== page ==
CBS doesn’t believe that National Amusements’ change to the company bylaws were neither valid nor in effect.

With litigation looming, CBS has also postponed its annual shareholder meeting, which was scheduled for Friday. The company said it will announce a new date and time later.

For the better part of two years Redstone has all but demanded the two companies come to terms on a merger. CBS and chief executive Les Moonves have openly opposed joining up with Viacom.

The drama between CBS, National Amusements and Viacom intensified earlier this week after CBS filed for a temporary restraining order to block Redstone’s involvement in the company’s board, while also saying it wouldn’t consider a merger with Viacom.

The move, along with initial plans to issue a dividend that would have diluted Redstone’s stake to 17 percent from close to 80 percent, was unprecedented and the court deemed it an “extraordinary measure.”

But Delaware Chancery judge Andre Bouchard rejected CBS’s motion for a restraining order on Thursday ahead of the company’s meeting. And Redstone changed the CBS bylaws, making it necessary for CBS to have her approval and the approval of her family lawyers who also sit on the board, in order to issue the dividend that would dilute her control.

CBS touts having an independent board, but for all intents and purposes it is still a controlled company where Redstone holds the power, for now.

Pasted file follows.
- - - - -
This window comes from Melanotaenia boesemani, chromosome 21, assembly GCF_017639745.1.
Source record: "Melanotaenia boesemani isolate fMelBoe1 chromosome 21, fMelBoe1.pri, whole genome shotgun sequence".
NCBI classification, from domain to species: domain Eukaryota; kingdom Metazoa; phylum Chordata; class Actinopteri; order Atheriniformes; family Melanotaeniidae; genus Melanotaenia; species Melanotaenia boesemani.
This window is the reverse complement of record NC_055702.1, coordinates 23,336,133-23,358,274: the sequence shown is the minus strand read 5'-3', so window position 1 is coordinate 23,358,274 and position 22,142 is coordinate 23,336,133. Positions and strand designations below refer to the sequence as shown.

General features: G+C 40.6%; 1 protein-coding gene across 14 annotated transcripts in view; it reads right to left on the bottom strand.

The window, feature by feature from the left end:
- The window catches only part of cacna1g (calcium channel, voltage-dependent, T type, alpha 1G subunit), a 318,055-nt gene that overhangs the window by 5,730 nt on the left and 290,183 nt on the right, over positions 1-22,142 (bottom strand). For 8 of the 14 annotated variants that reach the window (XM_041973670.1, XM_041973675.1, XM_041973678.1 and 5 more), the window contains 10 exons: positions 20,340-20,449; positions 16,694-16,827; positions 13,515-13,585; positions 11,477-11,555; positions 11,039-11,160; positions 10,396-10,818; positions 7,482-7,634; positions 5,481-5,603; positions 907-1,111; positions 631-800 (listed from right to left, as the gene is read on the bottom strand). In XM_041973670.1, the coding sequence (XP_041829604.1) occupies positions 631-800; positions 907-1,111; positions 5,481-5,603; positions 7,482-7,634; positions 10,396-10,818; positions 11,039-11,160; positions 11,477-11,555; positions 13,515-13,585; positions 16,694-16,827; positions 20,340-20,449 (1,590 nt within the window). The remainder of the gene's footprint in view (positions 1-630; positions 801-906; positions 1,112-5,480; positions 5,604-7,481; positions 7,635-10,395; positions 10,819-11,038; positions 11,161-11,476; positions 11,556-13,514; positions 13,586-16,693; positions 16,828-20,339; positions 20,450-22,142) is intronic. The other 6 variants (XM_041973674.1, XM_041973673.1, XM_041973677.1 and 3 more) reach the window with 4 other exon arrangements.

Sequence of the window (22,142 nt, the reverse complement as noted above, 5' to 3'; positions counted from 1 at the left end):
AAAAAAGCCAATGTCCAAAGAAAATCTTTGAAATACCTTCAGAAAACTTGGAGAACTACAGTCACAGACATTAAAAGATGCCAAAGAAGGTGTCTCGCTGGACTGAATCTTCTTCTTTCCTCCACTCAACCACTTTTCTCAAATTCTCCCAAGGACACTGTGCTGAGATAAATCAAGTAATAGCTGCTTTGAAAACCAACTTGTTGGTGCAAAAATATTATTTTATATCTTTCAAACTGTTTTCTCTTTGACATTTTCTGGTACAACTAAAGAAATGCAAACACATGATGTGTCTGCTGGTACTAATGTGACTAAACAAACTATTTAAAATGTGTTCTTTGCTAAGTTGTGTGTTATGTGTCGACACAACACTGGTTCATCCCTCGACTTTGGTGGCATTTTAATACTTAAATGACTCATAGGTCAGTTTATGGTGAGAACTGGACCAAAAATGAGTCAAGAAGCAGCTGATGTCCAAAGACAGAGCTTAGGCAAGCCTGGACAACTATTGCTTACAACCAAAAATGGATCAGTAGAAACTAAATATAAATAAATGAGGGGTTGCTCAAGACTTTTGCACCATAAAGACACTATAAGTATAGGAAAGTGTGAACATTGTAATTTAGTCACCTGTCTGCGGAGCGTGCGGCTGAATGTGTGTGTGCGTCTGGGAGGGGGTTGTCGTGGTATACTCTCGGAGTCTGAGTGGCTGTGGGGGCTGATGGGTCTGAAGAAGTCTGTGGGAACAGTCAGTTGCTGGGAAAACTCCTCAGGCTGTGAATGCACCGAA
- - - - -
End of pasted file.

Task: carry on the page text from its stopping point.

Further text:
Related stories from TheWrap:

CBS Loses Court Bid to Block Shari Redstone's Maneuvers

Les Moonves Jokes About Messy Legal Drama at CBS Upfront: 'How's Your Week Been?'

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Showdown At Black Rock As Shari Redstone Set For CBS Board Meeting – Update

UPDATED WITH REDSTONE ATTENDANCE INFO: Rallying this week as the company sought to assert its independence over its controlling shareholder, CBS’ stock tumbled back to earth today after a Delaware judge denied the company’s legal moves and …

UPDATED WITH REDSTONE ATTENDANCE INFO: Rallying this week as the company sought to assert its independence over its controlling shareholder, CBS’ stock tumbled back to earth today after a Delaware judge denied the company’s legal moves and the board is set to vote on a dilution measure that now is largely symbolic. A vote that will see a face-off at Black Rock between CEO Les Moonves, whose independent directors led the court challenge, and Shari Redstone